Do You Need to Set Boundaries for your Children?

March 30, 2017

On the Facebook groups I'm on, I commonly see questions about setting boundaries for children. Some people want  to make sure their kids behave how they think they should, and others think that imposing structure on children is an antiquated, authoritarian method of parenting that isn't good for anyone.

Ultimately, I think, the goal of parenting should be to raise healthy, happy children who know and respect themselves, and who have the tools they need to achieve what they want in life. We want them to be the kind of people that we wish we could be. So the question remains--do you do this by controlling their behavior, or by getting out of the way and letting them just grow? 

Our mainstream culture, and many parents, operate from an authoritarian paradigm where they believe that boundaries are necessary for their own sake, that kids will never learn self-discipline if they are not bound by rules and enforced behaviors. Other parents argue the opposite, and say that forcing boundaries on children violates their integrity and instead of teaching self-discipline, teaches obedience in response to fear. Dayna Martin, a parenting coach, has a wonderful explanation of this in her book Radical Unschooling, which describes a method of parenting based on total respect and partnership.

In general, kids and parents thrive in this type of environment. Where I have seen people have difficulty in parenting this way is often in the knee-jerk response to the word "boundary" -- in the same way that the tarot Emperor can give us the heebie jeebies. Some kids are born with self-discipline and understanding of themselves, and can regulate well and respond to reason and empathy. Other kids, maybe due to sensory issues or just being incredibly new little beings, need some help.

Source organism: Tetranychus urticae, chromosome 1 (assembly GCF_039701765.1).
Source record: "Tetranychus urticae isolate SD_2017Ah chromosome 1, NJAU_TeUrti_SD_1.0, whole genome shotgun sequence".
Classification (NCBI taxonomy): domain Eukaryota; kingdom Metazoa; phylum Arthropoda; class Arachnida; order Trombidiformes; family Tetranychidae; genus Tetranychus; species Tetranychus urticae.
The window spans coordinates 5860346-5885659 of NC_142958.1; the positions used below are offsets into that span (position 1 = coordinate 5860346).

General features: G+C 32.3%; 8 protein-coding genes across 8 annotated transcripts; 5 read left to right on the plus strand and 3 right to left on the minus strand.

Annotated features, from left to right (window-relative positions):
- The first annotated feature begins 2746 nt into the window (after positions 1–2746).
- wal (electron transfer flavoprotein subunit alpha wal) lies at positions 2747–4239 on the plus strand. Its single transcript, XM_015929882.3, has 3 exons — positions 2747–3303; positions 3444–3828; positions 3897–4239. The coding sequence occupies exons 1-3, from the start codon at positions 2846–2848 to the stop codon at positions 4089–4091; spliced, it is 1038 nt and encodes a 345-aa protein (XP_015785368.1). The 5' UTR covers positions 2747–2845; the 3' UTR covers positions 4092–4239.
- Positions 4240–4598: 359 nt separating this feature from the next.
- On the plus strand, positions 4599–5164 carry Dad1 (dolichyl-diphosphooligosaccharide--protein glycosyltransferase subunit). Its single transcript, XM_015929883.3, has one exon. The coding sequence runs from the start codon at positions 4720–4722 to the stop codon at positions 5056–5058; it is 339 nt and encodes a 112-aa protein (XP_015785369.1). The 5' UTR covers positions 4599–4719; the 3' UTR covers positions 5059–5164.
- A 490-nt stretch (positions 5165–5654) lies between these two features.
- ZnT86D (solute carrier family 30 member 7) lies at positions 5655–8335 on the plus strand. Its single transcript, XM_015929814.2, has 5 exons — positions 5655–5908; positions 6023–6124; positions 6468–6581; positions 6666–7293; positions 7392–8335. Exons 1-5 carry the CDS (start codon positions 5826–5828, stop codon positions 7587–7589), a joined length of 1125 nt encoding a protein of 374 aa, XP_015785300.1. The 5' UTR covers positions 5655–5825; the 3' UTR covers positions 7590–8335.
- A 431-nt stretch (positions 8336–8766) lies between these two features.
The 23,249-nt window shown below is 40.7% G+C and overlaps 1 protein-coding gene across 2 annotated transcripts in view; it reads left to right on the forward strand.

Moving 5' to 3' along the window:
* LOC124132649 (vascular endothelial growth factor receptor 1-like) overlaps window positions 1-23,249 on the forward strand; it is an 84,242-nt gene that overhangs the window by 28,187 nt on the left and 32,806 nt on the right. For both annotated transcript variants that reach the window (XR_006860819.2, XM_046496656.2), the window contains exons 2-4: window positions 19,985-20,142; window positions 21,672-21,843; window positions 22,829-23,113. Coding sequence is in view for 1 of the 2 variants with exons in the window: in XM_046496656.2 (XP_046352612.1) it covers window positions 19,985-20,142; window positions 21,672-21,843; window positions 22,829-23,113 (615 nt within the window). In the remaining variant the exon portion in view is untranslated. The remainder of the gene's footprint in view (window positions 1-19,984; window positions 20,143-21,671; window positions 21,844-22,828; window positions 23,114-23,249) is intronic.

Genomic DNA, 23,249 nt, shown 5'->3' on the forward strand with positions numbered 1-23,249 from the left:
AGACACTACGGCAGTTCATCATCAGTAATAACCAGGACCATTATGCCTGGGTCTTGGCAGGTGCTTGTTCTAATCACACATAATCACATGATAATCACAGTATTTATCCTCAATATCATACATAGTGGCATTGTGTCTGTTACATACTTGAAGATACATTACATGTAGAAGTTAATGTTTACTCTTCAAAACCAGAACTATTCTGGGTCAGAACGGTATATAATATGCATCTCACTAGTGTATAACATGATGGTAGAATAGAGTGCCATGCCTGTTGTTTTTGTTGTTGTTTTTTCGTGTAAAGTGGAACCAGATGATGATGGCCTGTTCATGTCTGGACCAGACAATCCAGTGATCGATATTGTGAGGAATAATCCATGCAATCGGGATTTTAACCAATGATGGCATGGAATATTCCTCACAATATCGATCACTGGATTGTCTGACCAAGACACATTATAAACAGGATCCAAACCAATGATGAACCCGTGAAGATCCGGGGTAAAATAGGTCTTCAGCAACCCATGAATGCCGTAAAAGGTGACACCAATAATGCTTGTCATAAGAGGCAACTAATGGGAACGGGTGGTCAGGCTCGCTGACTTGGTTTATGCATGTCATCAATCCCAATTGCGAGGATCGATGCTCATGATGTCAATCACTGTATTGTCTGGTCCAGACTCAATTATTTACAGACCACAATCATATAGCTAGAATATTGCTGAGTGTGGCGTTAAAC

Where I have seen people have difficulty in parenting this way is often in the knee-jerk response to the word "boundary" -- in the same way that the Emperor can give us the heebie jeebies. Some kids are born with self-discipline and understanding of themselves, and can regulate well and respond to reason and empathy. Other kids, maybe due to sensory issues or just being incredibly new little beings, need some help. It is incredibly useful for a child to be able to make mistakes, correct themselves, and develop sensible boundaries. But if a child is unable to do this themselves, they can end up feeling totally out of control.

A boundary in this case does not have to be an edict from on high; rather it can be a container. Being out of control does not feel good, and is in fact really scary to some kids. You can set a "boundary" as a container to hold your child so that they feel safe, and as long as you are willing to change it as they grow or no longer need it, there's nothing wrong with that. Also, some kids in various stages or development may need to feel a boundary to push against in order to get a strong sense of their own integrity. All kids are not the same.

An example of a "container" boundary might be creating a bedtime ritual. Some kids can be fine deciding when they go to bed and when they're tired. Others might not be able to modulate themselves and just be a mess, and benefit from gentle observation of what they need and making it just a thing you do with them at a certain time. If you trust your kids and treat them respectfully, they will grow in their ability to regulate themselves and let you know when their needs change -- and you will become better at it yourself.

Contrary to what many may think, parenting from a place of respect and partnership is not hands-off, permissive parenting. It's a freaking lot of work. Rules and boundaries as one-size-fits-all decrees are easy; they don't have to change or be tailored to anything. Meeting your children for who they are and what they need at any particular time, in an authentic manner that respects you both, is an ongoing and difficult challenge. Parenting from fear is quick: do what makes you look good and makes people think you're in charge. Acting from a place of love is harder, and usually involves a lot of faith, mistakes, and occasional sacrifice of personal ego. 

Ultimately, raising kids (and ourselves) is an art, not a science. A lot of growth, structure when needed, and heaps of love and respect. Balance is never easy, and rarely ever looks like balance at any one moment. But if we do it well, we end up liking our kids, and ourselves at the end. And hopefully the feeling is mutual.